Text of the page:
Social Media as an Educational Innovation: Tips

Two weeks ago I gave a presentation at AECT about social media as an educational innovation. The presentation was part of a session brought together by Bob Reiser, and the other presenters were Clark Quinn (Mobile Learning), David Wiley (OER), and Curt Bonk (MOOCs). We were each tasked with providing our best tips or advice on our topics, with a 10-minute time limit.

It was an interesting task, trying to distill my thoughts on social media use in formal learning settings into a rather brief presentation. In the end I came up with 9 tips (and having passed them in front of my students first I feel confident that I hit on the main points I typically cover in a full semester’s class).

Here are my slides, as well as some thoughts on each tip:

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Eek! A MOOC! (The why and how of it)

So, I’m about to embark on a MOOC adventure on the instructor side of the fence. It’s not unexpected. I’ve been thinking about doing a MOOC for a while, and I have a really important reason why: my students.

(An aside — to find out more about the MOOC, click here. Or to enroll in the MOOC, which is on Social Media for Active Learning and which will be active from March 24 – April 20, click here.)

My graduate students in Instructional Systems at FSU kept asking why no one from FSU was doing a MOOC. They indicated an interest in being involved in the design and development of a MOOC. They were interested, plain and simple. And while I couldn’t answer for the university or other faculty regarding other MOOC initiatives, I could decide to offer a MOOC … with their assistance. 🙂

Thus the idea for the Social Media for Active Learning MOOC — which we’ve been affectionately calling SMOOC — was born. I offered a seminar during the Spring 2014 term on Open Learning and MOOCs. I determined the topic for my MOOC (gee, it conveniently aligns with my own scholarly interests and expertise). I began to design the MOOC. And then, as the Spring 2014 term began, the students began to work with me on developing the MOOC. When it begins in two weeks, they’ll be the instructional support team.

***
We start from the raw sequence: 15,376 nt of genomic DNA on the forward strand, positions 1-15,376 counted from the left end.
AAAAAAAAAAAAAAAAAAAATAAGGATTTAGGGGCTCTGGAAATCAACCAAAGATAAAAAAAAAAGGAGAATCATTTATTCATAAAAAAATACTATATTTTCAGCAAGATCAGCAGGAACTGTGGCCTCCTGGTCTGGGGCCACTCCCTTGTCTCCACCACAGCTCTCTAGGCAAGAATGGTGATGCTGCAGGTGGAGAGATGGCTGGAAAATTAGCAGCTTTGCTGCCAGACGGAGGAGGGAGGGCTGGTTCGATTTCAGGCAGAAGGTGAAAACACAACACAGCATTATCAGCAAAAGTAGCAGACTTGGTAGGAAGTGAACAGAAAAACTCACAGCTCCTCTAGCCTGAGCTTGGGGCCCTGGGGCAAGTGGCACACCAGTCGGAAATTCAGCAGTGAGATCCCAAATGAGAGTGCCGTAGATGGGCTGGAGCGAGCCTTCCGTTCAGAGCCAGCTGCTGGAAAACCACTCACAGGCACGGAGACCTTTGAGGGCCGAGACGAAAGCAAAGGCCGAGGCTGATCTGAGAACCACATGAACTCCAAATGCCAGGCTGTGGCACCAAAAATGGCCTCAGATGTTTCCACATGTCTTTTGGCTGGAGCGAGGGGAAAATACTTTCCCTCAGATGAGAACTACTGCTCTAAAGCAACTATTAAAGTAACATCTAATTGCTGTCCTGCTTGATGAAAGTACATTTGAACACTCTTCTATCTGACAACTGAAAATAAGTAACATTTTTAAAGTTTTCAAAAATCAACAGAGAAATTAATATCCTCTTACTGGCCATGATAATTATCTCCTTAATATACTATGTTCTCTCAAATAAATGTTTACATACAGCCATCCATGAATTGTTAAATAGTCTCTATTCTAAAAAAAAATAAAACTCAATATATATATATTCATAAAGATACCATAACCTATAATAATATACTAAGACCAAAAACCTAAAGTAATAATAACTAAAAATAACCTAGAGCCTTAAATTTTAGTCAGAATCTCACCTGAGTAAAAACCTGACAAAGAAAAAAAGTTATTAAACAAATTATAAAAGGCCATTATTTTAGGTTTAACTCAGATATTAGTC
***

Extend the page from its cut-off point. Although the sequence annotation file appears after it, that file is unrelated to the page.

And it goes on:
The process of developing a MOOC as a course project has been an interesting one, and I’m sure to write more on that later. In the meantime, I’m busy with finishing touches on the MOOC itself and opening it up to enrollments. Everyone keeps asking if it will really get massive. I honestly have no idea — either how we might define “massive” or whether it will reach that level of enrollment. I’m not sure that it matters. It’s been a great experience for us so far, and I’m confident it will be for our MOOC participants as well.

So, if you’re reading this post feel free to join us, and feel free to spread the word:
Social Media for Active Learning (web site — or enroll here)
Course Dates: March 24 – April 20, 2014
Brief Description: A 4-week professional development course designed to help instructors, trainers, and instructional designers learn how to better use social media to support learning, whether in an informal networking sense or by embedding social media into more formal learning contexts. Designed in a modular format for maximum flexibility — each week a new topic.